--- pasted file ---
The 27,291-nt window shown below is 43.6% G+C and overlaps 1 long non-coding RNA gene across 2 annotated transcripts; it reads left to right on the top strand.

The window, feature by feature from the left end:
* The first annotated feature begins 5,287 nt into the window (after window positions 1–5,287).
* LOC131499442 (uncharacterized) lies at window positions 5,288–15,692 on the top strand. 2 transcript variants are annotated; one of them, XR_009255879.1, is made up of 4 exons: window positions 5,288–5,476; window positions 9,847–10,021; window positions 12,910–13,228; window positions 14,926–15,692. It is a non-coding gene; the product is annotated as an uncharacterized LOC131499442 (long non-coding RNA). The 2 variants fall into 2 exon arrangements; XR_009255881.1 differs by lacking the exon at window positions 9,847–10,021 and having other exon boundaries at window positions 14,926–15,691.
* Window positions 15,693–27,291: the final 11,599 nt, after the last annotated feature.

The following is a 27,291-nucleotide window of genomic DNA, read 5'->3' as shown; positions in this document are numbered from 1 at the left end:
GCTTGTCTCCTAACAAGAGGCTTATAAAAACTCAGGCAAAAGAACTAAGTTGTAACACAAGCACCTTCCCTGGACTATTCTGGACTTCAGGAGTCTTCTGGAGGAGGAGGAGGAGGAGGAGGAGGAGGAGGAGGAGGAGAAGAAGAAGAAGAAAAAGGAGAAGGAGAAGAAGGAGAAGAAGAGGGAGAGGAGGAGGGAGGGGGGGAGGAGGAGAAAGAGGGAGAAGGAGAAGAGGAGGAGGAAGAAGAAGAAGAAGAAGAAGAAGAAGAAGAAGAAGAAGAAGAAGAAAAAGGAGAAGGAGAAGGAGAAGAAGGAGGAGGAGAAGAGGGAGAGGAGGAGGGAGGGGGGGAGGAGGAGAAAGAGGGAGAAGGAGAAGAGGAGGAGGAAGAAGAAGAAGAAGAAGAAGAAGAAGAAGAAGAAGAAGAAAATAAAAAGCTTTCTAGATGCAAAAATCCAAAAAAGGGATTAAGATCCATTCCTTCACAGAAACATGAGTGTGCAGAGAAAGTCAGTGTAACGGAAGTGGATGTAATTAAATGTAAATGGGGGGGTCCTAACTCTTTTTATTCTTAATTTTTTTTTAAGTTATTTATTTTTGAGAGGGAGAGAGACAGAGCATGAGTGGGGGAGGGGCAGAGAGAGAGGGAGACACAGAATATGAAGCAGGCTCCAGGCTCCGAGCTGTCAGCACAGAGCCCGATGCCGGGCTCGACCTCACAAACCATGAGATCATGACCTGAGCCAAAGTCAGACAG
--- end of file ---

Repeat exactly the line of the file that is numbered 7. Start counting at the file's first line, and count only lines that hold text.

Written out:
GCTTGTCTCCTAACAAGAGGCTTATAAAAACTCAGGCAAAAGAACTAAGTTGTAACACAAGCACCTTCCCTGGACTATTCTGGACTTCAGGAGTCTTCTGGAGGAGGAGGAGGAGGAGGAGGAGGAGGAGGAGGAGGAGAAGAAGAAGAAGAAAAAGGAGAAGGAGAAGAAGGAGAAGAAGAGGGAGAGGAGGAGGGAGGGGGGGAGGAGGAGAAAGAGGGAGAAGGAGAAGAGGAGGAGGAAGAAGAAGAAGAAGAAGAAGAAGAAGAAGAAGAAGAAGAAGAAGAAAAAGGAGAAGGAGAAGGAGAAGAAGGAGGAGGAGAAGAGGGAGAGGAGGAGGGAGGGGGGGAGGAGGAGAAAGAGGGAGAAGGAGAAGAGGAGGAGGAAGAAGAAGAAGAAGAAGAAGAAGAAGAAGAAGAAGAAGAAAATAAAAAGCTTTCTAGATGCAAAAATCCAAAAAAGGGATTAAGATCCATTCCTTCACAGAAACATGAGTGTGCAGAGAAAGTCAGTGTAACGGAAGTGGATGTAATTAAATGTAAATGGGGGGGTCCTAACTCTTTTTATTCTTAATTTTTTTTTAAGTTATTTATTTTTGAGAGGGAGAGAGACAGAGCATGAGTGGGGGAGGGGCAGAGAGAGAGGGAGACACAGAATATGAAGCAGGCTCCAGGCTCCGAGCTGTCAGCACAGAGCCCGATGCCGGGCTCGACCTCACAAACCATGAGATCATGACCTGAGCCAAAGTCAGACAG